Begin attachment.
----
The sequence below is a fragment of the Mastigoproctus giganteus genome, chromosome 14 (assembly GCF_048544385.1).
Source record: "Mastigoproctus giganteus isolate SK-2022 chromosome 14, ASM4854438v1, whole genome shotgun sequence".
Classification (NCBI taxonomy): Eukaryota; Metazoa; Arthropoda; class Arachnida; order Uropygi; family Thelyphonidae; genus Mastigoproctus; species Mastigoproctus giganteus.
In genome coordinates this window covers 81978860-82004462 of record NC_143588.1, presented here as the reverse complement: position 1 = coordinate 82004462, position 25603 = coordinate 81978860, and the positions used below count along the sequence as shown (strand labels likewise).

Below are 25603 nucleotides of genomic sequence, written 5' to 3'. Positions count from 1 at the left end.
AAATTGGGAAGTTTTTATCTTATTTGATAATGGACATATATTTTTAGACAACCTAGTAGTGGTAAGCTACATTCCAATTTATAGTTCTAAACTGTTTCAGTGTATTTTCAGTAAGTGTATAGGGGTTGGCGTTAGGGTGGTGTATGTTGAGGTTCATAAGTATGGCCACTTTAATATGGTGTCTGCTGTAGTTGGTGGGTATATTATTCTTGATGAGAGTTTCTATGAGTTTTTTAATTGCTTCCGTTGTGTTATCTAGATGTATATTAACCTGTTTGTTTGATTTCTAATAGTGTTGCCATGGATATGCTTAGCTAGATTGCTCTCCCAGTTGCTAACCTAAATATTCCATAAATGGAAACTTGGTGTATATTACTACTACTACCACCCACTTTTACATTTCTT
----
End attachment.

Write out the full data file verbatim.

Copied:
The sequence below is a fragment of the Mastigoproctus giganteus genome, chromosome 14 (assembly GCF_048544385.1).
Source record: "Mastigoproctus giganteus isolate SK-2022 chromosome 14, ASM4854438v1, whole genome shotgun sequence".
Classification (NCBI taxonomy): Eukaryota; Metazoa; Arthropoda; class Arachnida; order Uropygi; family Thelyphonidae; genus Mastigoproctus; species Mastigoproctus giganteus.
In genome coordinates this window covers 81978860-82004462 of record NC_143588.1, presented here as the reverse complement: position 1 = coordinate 82004462, position 25603 = coordinate 81978860, and the positions used below count along the sequence as shown (strand labels likewise).

Below are 25603 nucleotides of genomic sequence, written 5' to 3'. Positions count from 1 at the left end.
AAATTGGGAAGTTTTTATCTTATTTGATAATGGACATATATTTTTAGACAACCTAGTAGTGGTAAGCTACATTCCAATTTATAGTTCTAAACTGTTTCAGTGTATTTTCAGTAAGTGTATAGGGGTTGGCGTTAGGGTGGTGTATGTTGAGGTTCATAAGTATGGCCACTTTAATATGGTGTCTGCTGTAGTTGGTGGGTATATTATTCTTGATGAGAGTTTCTATGAGTTTTTTAATTGCTTCCGTTGTGTTATCTAGATGTATATTAACCTGTTTGTTTGATTTCTAATAGTGTTGCCATGGATATGCTTAGCTAGATTGCTCTCCCAGTTGCTAACCTAAATATTCCATAAATGGAAACTTGGTGTATATTACTACTACTACCACCCACTTTTACATTTCTT